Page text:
the Fifth Week of Lent
1910 New Catholic Dictionary
(Latin: interim, meanwhile)
Three temporary settlements in matters of religion, entered into by Emperor Charles V of Germany with the Protestants. The "Interim of Ratisbon," July 29, 1541, postponed the adjustment of the religious question, begun in a previous conference, ordered the suspension of judicial proceedings in matters of religion, and enacted that the monasteries should remain intact and that ecclesiastics should retain their possessions. Owing to Protestant opposition to this recess, Charles V secretly made concessions to the reformers which practically nullified all these decrees. The "Interim of Augsburg," concluded June 30, 1548, comprised statements on doctrine and ecclesiastical discipline, explained in the sense of Catholic dogma, and granted two concessions to the Protestants, viz., marriage of the clergy and communion under both kinds. A modification of this settlement, known as the "Small Interim," later adopted at Leipzig as the "Great Interim," was drawn up at Altzella, November 1548, by Melanchthon and others, explaining justification and other doctrines in a Protestant sense.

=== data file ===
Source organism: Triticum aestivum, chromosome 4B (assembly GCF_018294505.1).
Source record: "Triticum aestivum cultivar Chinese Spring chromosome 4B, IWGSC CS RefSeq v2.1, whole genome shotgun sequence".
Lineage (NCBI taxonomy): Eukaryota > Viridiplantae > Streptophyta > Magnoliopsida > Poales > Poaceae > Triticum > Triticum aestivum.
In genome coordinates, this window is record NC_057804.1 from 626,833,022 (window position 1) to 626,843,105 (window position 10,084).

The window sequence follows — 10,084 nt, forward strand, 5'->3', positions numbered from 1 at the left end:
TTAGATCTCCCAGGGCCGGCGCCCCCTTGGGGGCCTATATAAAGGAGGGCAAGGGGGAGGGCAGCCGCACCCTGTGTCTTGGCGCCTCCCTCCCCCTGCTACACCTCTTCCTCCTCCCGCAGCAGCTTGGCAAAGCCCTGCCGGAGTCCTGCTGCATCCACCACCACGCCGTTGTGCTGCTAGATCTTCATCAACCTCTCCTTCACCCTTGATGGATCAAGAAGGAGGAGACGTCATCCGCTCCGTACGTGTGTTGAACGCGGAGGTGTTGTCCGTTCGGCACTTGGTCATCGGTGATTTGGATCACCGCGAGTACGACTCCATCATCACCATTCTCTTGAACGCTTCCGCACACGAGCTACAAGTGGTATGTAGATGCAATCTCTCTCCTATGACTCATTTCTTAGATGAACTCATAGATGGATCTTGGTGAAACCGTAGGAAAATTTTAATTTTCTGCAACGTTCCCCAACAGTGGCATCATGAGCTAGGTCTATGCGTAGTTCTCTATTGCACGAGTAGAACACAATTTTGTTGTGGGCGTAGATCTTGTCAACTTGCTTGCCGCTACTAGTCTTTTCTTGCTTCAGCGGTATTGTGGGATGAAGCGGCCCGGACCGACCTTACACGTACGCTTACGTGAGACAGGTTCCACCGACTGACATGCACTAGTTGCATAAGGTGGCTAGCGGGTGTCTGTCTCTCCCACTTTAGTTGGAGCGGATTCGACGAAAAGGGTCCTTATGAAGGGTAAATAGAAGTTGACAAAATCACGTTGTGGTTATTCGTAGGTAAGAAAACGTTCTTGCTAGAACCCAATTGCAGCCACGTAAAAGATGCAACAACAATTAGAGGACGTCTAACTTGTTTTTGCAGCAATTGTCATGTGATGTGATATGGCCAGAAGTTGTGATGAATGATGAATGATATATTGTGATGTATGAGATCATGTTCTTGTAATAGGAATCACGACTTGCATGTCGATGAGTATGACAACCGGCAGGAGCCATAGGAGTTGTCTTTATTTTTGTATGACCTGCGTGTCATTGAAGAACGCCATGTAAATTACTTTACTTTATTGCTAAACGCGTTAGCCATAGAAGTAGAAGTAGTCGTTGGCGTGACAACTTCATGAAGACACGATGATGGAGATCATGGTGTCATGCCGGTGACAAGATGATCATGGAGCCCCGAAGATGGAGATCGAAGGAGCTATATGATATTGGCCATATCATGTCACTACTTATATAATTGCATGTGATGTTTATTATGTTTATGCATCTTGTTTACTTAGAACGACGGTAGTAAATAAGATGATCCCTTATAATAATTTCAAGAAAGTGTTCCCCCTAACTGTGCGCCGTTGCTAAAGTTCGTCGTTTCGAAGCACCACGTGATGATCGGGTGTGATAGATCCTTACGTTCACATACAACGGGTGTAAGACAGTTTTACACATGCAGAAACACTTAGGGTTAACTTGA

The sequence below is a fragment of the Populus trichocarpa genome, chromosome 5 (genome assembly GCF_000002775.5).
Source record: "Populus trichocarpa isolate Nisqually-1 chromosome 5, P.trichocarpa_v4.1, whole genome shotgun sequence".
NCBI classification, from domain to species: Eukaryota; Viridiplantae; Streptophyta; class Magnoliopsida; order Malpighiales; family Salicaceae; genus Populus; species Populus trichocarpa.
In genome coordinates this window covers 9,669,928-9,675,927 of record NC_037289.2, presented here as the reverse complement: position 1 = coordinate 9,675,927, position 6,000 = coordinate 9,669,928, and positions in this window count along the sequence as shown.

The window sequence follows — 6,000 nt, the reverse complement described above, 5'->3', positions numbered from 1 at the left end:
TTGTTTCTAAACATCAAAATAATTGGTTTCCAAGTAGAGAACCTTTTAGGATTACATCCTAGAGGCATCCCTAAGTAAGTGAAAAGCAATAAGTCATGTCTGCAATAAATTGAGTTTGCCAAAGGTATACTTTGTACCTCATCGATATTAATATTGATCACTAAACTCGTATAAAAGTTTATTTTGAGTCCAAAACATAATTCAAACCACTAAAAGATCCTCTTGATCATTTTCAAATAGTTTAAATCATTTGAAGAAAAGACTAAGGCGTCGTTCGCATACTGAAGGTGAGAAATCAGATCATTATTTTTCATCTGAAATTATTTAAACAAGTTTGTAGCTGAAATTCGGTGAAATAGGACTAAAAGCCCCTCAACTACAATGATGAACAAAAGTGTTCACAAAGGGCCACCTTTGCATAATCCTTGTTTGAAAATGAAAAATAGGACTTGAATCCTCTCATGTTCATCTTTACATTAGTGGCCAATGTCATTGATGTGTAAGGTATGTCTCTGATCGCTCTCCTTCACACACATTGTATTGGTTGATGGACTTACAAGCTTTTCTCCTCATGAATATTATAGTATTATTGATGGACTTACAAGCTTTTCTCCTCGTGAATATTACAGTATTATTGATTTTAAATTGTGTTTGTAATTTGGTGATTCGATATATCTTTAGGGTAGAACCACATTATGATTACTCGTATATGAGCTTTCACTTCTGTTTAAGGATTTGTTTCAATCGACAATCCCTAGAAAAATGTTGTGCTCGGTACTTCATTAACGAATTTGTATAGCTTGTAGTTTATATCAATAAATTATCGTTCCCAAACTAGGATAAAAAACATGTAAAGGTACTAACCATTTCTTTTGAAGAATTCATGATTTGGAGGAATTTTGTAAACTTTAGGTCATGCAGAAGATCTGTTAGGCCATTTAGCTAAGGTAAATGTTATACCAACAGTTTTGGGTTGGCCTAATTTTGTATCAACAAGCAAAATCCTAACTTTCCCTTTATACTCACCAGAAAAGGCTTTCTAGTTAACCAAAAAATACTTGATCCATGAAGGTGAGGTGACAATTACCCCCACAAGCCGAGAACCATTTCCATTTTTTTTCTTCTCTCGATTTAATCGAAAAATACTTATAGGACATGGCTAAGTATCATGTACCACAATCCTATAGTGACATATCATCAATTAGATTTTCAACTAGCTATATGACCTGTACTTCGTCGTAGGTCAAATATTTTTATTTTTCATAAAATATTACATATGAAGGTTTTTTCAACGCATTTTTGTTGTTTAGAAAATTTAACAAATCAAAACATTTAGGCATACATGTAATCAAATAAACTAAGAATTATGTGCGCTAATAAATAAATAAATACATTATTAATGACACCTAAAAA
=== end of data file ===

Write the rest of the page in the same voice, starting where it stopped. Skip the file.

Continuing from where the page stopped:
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Entry for 'Interims'. 1910 New Catholic Dictionary. https://www.studylight.org/​dictionaries/​eng/​ncd/​i/interims.html. 1910.